Japan NGO to seek U.N. help on rose gardens for African AIDS victims.
A Japanese nongovernmental organization making rose gardens in Africa to employ local AIDS victims, will seek cooperation from the United Nations for its operations, the head of the NGO said Saturday.
Tomiko Abe, head of the Tokyo-based Stop AIDS Organization, said she and other members of the NGO will soon meet with U.N. Secretary General Kofi Annan to ask for U.N. help.
''I hope that we will be able to obtain help from the United Nations and that the people of the world will know the importance of helping AIDS victims,'' she said.
According to U.N. officials, Annan, known for his enthusiasm about AIDS-related measures, is apparently positive on the idea of offering the NGO help.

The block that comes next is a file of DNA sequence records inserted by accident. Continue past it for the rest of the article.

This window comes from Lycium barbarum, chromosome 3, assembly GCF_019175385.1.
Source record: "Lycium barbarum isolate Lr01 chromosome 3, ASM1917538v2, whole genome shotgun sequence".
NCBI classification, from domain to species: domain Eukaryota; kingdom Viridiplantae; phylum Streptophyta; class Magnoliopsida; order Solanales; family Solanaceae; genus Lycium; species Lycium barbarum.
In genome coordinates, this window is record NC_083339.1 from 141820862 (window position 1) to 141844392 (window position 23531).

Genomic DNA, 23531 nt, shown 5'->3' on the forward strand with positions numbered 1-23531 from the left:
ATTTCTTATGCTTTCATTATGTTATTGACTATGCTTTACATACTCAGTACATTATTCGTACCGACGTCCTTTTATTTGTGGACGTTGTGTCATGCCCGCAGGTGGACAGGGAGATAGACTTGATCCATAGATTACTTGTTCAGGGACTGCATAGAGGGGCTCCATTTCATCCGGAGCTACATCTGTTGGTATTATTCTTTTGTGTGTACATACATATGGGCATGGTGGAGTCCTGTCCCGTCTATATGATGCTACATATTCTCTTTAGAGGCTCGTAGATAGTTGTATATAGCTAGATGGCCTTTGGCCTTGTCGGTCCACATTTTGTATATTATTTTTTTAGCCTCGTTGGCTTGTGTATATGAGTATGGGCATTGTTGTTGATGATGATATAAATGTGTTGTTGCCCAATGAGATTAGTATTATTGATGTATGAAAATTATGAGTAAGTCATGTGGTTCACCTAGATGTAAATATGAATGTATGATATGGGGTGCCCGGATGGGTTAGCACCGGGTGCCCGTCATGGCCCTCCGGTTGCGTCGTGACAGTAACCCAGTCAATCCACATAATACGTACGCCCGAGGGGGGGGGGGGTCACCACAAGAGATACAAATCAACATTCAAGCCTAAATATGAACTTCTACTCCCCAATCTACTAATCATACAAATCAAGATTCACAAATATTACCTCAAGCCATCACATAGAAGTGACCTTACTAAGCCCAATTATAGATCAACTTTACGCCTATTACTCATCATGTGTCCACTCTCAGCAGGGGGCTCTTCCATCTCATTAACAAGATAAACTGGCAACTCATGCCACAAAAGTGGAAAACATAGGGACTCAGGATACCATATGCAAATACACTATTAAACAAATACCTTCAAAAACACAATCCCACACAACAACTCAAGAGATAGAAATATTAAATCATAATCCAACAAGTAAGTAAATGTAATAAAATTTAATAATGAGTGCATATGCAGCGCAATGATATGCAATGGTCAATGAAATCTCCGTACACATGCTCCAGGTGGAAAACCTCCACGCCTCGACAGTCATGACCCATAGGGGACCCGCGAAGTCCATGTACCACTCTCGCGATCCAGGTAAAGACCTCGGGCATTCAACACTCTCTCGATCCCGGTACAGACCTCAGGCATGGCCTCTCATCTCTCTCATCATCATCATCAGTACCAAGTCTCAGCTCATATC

The NGO also plans to describe its activities to representatives of the various countries gathering in September for the meeting of the U.N. General Assembly.
The NGO, with cooperation from Sierra Leone's government, built a rose garden in the country's capital of Freetown in November 2003 to provide employment for AIDS victims.
The AIDS victims earn a living selling and exporting the roses. Similar rose gardens in countries such as Morocco and Zambia are planned in the future, according to Abe.
Abe said her concern for AIDS victims was sparked during visits to African countries such as Sierra Leone and Kenya a few years ago. The owner of a health food company, Abe has been involved in activities to help AIDS victims in Africa since 2000, such as sending ambulances.
In July 2003, Abe set up the NGO and hit on the idea of making rose gardens after learning of the difficulties of AIDS victims who have lost their jobs.
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|Publication:||Japan Policy & Politics|
|Date:||May 24, 2004|
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